superfirm

superfirm

(ˈsuːpəˌfɜːm)
n
(Industrial Relations & HR Terms) a very large firm or corporation, often incorporating or coordinating a number of smaller firms

superfirm

(ˈsuːpəˌfɜːm)
adj
very firm; extremely firm
Collins English Dictionary – Complete and Unabridged, 12th Edition 2014 © HarperCollins Publishers 1991, 1994, 1998, 2000, 2003, 2006, 2007, 2009, 2011, 2014
References in periodicals archive ?
There are obvious benefits to working with a 'superfirm'.
So, as the rise of the superfirms has inevitably created some giants in the industry, with all of the services and expertise they offer, it may also herald the arrival of more smaller or growing independent players offering an entirely different style of service.
In 2001, David Dunn, who also has been a speaker at the the UO's Warsaw center, left Steinberg's "superfirm" with two other agents.
Mixed government-industry enterprises that have been of central importance in Germany are also left out of his analysis, nor does he explore the management of the innovative superfirm relationships of electrical manufacturers and utilities in Germany and the United States.
He does not, for instance, explore the way in which high-voltage interconnections have been used by management to tie together superfirm enterprises.
Hughes identifies Electric Bond and Share as the superfirm that transcended its multidivisional parent, GE.
Given my definition of the modern industrial enterprise that competed in different national and product markets, I find it difficult to understand Hughes's reference to "post-modern superfirms" or "firm-transcending enterprises, such as trusts, holding companies, and contract-structured production systems." A central theme of Scale and Scope was the transformation of trusts, holding companies, and cartels in the United States and Germany through mergers into modern industrial enterprises.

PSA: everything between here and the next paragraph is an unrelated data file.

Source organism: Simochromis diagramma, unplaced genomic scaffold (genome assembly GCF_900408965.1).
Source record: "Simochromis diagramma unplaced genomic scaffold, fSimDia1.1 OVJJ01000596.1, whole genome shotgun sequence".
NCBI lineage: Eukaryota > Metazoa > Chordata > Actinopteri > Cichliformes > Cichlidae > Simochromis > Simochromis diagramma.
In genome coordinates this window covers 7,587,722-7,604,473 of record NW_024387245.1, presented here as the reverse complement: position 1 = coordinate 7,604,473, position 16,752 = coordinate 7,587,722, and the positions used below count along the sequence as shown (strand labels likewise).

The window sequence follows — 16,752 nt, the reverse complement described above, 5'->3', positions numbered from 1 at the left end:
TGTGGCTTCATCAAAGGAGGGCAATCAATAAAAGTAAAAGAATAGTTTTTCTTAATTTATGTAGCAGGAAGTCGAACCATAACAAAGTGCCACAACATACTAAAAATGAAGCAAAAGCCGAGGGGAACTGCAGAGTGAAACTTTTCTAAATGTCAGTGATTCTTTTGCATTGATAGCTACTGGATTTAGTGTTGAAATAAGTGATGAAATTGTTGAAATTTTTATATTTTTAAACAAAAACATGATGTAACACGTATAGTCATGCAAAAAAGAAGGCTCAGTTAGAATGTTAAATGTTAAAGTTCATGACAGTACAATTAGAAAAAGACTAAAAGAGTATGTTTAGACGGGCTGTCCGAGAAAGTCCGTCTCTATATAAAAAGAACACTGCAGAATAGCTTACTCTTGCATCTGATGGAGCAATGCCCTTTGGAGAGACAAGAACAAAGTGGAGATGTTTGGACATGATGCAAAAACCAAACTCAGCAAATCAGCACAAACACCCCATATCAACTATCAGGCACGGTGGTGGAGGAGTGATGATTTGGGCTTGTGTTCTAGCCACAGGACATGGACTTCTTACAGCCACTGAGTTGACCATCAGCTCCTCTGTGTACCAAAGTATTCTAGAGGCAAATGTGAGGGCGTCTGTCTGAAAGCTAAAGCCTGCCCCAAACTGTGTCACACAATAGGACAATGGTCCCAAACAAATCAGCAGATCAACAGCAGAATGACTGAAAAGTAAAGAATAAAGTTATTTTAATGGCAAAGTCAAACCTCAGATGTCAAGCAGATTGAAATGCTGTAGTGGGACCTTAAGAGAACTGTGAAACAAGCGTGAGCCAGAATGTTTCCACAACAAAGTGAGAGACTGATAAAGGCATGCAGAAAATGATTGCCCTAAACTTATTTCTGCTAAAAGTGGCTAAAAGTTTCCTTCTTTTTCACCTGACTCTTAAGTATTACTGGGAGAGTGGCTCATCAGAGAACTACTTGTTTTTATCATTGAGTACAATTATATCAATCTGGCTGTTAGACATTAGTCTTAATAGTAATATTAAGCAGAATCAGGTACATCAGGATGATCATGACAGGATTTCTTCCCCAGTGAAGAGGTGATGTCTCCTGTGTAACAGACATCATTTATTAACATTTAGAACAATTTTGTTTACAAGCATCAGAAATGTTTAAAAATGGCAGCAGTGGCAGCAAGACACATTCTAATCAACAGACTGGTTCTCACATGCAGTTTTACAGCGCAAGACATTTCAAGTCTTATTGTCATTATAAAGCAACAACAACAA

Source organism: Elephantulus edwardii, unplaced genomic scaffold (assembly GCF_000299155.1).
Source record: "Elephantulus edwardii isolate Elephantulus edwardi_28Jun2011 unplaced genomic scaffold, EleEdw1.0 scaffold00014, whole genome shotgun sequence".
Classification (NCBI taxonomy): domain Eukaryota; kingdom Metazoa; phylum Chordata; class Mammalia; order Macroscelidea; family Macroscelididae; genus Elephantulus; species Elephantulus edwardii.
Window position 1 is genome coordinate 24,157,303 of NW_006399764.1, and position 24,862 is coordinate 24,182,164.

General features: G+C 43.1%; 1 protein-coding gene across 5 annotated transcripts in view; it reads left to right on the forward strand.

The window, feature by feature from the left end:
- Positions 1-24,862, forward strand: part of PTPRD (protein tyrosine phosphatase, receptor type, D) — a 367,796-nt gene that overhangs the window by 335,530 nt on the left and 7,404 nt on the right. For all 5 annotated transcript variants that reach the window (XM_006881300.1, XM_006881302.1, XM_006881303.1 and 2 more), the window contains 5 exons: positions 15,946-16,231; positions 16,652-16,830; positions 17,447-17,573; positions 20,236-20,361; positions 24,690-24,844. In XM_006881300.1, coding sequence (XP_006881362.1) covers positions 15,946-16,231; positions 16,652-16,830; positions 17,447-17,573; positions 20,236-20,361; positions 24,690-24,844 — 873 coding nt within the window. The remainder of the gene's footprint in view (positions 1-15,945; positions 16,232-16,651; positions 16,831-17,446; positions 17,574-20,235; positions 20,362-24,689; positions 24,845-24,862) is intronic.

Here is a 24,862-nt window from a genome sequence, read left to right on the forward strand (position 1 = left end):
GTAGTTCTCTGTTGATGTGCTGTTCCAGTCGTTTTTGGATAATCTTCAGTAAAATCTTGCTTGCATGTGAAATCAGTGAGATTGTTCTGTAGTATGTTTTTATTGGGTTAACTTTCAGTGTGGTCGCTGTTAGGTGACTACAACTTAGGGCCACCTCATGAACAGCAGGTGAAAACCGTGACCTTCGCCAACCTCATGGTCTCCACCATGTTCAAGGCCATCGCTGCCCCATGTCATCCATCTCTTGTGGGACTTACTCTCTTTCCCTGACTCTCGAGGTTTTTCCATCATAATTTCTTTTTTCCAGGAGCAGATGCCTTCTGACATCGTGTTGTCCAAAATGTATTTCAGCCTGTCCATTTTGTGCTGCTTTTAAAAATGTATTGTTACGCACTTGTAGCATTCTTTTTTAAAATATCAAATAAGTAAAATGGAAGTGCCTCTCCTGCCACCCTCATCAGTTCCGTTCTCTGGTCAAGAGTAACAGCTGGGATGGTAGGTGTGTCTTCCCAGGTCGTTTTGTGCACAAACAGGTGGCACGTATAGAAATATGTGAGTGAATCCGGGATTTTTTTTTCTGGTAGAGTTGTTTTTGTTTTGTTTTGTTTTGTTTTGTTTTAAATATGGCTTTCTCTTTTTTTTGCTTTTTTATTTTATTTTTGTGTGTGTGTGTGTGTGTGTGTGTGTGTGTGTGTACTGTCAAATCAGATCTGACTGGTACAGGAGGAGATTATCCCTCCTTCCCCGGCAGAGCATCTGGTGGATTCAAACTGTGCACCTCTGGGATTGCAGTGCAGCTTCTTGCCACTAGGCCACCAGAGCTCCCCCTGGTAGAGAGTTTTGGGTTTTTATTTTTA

The third explanation is the rise of superfirms. These very large companies think of Facebook, Amazon, Apple, Netflix and Google [the FAANGs] are consolidating monopoly power.
Will those large firms continue to gobble up the choicest smaller firms to create new superfirms?
The study, by consultants Coopers & Lybrand, added that if companies like Virgin, Tesco, BT and British Gas were to form "superfirms" to supply power, they would be "amazingly successful".
The "new European superfirms did not give rise to a new competitive efficiency in Europe," Paul A.
Both projects were tied to industrial strategies that were basically statist, growth-oriented, and characterized by increasing sectoral concentration and support for superfirms ("national champions").